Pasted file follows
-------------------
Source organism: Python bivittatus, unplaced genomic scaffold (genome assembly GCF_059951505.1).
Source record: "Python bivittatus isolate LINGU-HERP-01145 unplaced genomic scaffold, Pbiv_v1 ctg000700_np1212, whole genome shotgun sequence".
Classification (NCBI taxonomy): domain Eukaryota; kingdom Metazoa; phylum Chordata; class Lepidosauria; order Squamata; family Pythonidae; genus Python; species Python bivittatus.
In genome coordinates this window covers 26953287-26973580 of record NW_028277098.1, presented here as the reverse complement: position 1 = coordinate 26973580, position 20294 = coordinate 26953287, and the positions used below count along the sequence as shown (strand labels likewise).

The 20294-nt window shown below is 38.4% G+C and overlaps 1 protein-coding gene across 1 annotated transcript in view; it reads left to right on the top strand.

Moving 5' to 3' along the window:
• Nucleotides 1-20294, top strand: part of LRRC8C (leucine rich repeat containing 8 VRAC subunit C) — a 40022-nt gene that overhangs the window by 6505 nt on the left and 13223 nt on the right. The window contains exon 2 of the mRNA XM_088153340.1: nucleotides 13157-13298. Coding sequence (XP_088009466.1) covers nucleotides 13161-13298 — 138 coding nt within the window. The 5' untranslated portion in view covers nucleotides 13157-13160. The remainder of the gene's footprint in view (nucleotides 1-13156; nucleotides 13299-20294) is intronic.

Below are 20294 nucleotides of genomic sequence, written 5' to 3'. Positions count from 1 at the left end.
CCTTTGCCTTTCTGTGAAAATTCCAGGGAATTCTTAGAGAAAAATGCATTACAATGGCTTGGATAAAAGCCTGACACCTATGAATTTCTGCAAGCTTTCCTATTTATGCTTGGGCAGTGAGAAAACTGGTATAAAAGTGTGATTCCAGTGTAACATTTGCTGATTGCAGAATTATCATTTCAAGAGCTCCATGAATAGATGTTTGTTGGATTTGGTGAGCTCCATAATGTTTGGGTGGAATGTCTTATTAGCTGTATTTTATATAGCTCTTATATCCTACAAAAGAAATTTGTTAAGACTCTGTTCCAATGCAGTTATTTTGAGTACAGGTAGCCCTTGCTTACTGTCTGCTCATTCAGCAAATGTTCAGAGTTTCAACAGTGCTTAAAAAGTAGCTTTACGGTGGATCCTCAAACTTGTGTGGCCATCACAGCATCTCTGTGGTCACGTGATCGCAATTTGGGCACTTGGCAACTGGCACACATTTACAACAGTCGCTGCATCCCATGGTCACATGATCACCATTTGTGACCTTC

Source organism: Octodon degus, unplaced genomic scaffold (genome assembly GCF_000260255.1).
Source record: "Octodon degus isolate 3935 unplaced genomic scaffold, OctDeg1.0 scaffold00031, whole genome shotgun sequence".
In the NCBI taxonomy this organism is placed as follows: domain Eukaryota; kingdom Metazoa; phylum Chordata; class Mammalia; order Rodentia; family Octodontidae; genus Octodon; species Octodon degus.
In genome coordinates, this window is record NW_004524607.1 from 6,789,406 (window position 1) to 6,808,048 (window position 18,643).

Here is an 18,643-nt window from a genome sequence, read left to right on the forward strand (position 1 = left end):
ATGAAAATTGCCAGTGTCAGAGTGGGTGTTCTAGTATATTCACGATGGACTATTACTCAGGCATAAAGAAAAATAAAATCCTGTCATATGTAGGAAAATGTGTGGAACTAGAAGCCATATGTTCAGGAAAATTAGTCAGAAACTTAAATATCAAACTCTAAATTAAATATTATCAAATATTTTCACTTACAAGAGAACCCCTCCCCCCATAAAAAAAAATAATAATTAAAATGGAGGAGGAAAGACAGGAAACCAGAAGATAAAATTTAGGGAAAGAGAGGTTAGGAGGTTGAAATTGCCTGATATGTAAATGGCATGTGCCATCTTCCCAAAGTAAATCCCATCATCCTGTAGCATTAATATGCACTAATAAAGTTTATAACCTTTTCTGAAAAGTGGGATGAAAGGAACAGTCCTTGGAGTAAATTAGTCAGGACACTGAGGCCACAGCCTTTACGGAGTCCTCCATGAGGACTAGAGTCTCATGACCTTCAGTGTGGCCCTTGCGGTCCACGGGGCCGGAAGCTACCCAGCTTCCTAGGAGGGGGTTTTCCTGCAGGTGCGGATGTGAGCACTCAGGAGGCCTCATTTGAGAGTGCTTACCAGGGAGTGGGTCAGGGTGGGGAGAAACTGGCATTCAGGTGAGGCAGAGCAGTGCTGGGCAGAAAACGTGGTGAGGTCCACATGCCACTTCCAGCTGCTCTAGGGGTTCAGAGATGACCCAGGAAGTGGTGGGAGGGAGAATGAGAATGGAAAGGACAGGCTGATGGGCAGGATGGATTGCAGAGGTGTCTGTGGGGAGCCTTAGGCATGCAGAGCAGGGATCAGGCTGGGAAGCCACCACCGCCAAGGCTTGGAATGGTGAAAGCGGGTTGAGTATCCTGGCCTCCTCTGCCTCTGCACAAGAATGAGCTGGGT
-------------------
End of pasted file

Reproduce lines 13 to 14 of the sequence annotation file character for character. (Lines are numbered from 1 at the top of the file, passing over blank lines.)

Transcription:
In genome coordinates, this window is record NW_004524607.1 from 6,789,406 (window position 1) to 6,808,048 (window position 18,643).

Here is an 18,643-nt window from a genome sequence, read left to right on the forward strand (position 1 = left end):